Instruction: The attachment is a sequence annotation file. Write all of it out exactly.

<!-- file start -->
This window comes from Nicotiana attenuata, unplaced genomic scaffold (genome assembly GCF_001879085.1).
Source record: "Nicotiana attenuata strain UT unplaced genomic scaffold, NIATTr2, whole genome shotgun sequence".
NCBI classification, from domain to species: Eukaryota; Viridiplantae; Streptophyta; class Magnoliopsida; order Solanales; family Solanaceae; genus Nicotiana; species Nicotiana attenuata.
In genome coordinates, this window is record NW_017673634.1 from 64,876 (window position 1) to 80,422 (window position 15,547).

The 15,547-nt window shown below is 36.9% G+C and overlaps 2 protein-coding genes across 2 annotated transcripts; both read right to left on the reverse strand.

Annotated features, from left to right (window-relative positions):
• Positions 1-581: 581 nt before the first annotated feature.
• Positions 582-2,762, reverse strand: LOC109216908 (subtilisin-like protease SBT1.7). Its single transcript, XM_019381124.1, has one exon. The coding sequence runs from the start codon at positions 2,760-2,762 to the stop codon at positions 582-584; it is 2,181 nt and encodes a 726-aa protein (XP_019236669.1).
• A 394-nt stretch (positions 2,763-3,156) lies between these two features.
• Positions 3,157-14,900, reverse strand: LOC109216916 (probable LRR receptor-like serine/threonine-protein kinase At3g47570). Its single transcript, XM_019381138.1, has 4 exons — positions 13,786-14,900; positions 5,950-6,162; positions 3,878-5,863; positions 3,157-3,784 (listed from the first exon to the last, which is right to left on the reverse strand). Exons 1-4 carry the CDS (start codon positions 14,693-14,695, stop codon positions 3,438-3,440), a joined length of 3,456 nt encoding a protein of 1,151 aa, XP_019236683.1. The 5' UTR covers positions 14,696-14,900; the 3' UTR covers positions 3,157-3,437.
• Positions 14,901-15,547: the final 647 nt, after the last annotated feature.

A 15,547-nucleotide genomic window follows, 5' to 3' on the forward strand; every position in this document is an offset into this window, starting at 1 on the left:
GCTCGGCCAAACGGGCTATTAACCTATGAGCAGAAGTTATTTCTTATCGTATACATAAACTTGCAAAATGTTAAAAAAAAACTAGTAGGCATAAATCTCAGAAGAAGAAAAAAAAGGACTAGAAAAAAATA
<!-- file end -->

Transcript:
This window comes from Nicotiana attenuata, unplaced genomic scaffold (genome assembly GCF_001879085.1).
Source record: "Nicotiana attenuata strain UT unplaced genomic scaffold, NIATTr2, whole genome shotgun sequence".
NCBI classification, from domain to species: Eukaryota; Viridiplantae; Streptophyta; class Magnoliopsida; order Solanales; family Solanaceae; genus Nicotiana; species Nicotiana attenuata.
In genome coordinates, this window is record NW_017673634.1 from 64,876 (window position 1) to 80,422 (window position 15,547).

The 15,547-nt window shown below is 36.9% G+C and overlaps 2 protein-coding genes across 2 annotated transcripts; both read right to left on the reverse strand.

Annotated features, from left to right (window-relative positions):
• Positions 1-581: 581 nt before the first annotated feature.
• Positions 582-2,762, reverse strand: LOC109216908 (subtilisin-like protease SBT1.7). Its single transcript, XM_019381124.1, has one exon. The coding sequence runs from the start codon at positions 2,760-2,762 to the stop codon at positions 582-584; it is 2,181 nt and encodes a 726-aa protein (XP_019236669.1).
• A 394-nt stretch (positions 2,763-3,156) lies between these two features.
• Positions 3,157-14,900, reverse strand: LOC109216916 (probable LRR receptor-like serine/threonine-protein kinase At3g47570). Its single transcript, XM_019381138.1, has 4 exons — positions 13,786-14,900; positions 5,950-6,162; positions 3,878-5,863; positions 3,157-3,784 (listed from the first exon to the last, which is right to left on the reverse strand). Exons 1-4 carry the CDS (start codon positions 14,693-14,695, stop codon positions 3,438-3,440), a joined length of 3,456 nt encoding a protein of 1,151 aa, XP_019236683.1. The 5' UTR covers positions 14,696-14,900; the 3' UTR covers positions 3,157-3,437.
• Positions 14,901-15,547: the final 647 nt, after the last annotated feature.

A 15,547-nucleotide genomic window follows, 5' to 3' on the forward strand; every position in this document is an offset into this window, starting at 1 on the left:
GCTCGGCCAAACGGGCTATTAACCTATGAGCAGAAGTTATTTCTTATCGTATACATAAACTTGCAAAATGTTAAAAAAAAACTAGTAGGCATAAATCTCAGAAGAAGAAAAAAAAGGACTAGAAAAAAATA